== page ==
Background: Suggestions that immunisation influences allergic disease risk, either positively (pertussis) or negatively (BCG) are of concern for vaccination policy.
Aims: To determine whether DTP, MMR, and BCG vaccination in infancy influenced hay fever risk.
Methods: Case-control study of 7098 hay fever cases and controls, within two primary care databases. One control per case was matched for practice, age, and sex. Odds ratios (OR) were derived using conditional logistic regression.
Results: Compared to those completing in month 5 (base group) (39.3%), DTP unvaccinated children (4.3%) had a similar risk of hay fever (OR = 0.94, 95% CI 0.73 to 1.23). However, those completing after 12 months (4.2%) had a reduced risk (OR = 0.60, 95% CI 0.45 to 0.76) compared to the base group. Compared to those vaccinated in month 14 (base group) (29.5%), MMR unvaccinated children (2.3%) had an OR of 0.79 (95% CI 0.58 to 1.08). Completion of MMR after two years was associated with reduced hay fever risk (OR = 0.62, 95% CI 0.48 to 0.80) compared to the base group. The effects of late immunisation with DTP and MMR were independent. Those vaccinated with BCG by age 2 (2.4%) had an odds ratio of 1.28 (95% CI 0.96 to 1.70). Adjustment for consulting behaviour, social factors, or sibship size did not alter these associations.
Conclusions: Immunisation against DTP or MMR does not increase the risk of hay fever. The lower confidence limit for BCG vaccination contradicts the hypothesised protective effect. The reduced risk of hay fever among children immunised late may be explained by a third factor causing both postponement and reduced risk such as intercurrent febrile illnesses.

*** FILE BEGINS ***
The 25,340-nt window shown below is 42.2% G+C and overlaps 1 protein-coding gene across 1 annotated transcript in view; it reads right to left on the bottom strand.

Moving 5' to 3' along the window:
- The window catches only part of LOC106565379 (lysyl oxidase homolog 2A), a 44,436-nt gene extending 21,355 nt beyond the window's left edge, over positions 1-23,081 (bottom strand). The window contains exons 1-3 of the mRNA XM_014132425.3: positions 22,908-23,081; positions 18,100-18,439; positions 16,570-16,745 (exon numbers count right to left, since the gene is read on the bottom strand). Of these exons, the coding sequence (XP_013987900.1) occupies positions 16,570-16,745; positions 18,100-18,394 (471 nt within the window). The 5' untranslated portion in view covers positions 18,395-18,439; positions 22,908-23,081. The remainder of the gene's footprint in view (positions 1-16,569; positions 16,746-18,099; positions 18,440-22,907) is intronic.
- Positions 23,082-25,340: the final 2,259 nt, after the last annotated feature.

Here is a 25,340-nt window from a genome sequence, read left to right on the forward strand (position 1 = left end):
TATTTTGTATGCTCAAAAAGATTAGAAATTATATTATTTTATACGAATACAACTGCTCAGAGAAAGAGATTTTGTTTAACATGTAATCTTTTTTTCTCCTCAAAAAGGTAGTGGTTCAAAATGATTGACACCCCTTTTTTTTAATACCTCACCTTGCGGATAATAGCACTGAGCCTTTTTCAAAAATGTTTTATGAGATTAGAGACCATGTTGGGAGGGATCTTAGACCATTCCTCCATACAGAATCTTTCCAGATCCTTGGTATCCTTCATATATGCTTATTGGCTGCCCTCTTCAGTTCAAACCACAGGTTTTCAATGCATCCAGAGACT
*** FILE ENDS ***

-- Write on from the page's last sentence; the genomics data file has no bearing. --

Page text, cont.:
- BCG vaccine
- DTP vaccine
- hay fever
- MMR vaccine
- primary care database
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A rise in the prevalence of atopic diseases such as allergic rhinitis during recent decades has been widely reported from developed countries.1–3 One postulated explanation is the reduction in childhood infections due to successful vaccination programmes. Without the challenge of potentially serious infection to trigger a Th1 immune response, a Th2 response could predominate in the developing immune system, predisposing to atopy and allergic diseases. The literature on infections and atopic disease is equivocal.4–7 However, vaccines themselves may influence the infantile immune system by shifting expression in favour of either Th1 or Th2 cytokine profiles.8,9 The relevant epidemiological evidence is inconsistent.9 Although one recent review concluded that the evidence did not support vaccines causing allergic diseases, it focussed primarily on studies where the outcome was asthma, a disease which has both atopic and non-atopic components, particularly in early infancy.10 Studies focusing on allergic rhinitis provide a more specific test of the hypothesis.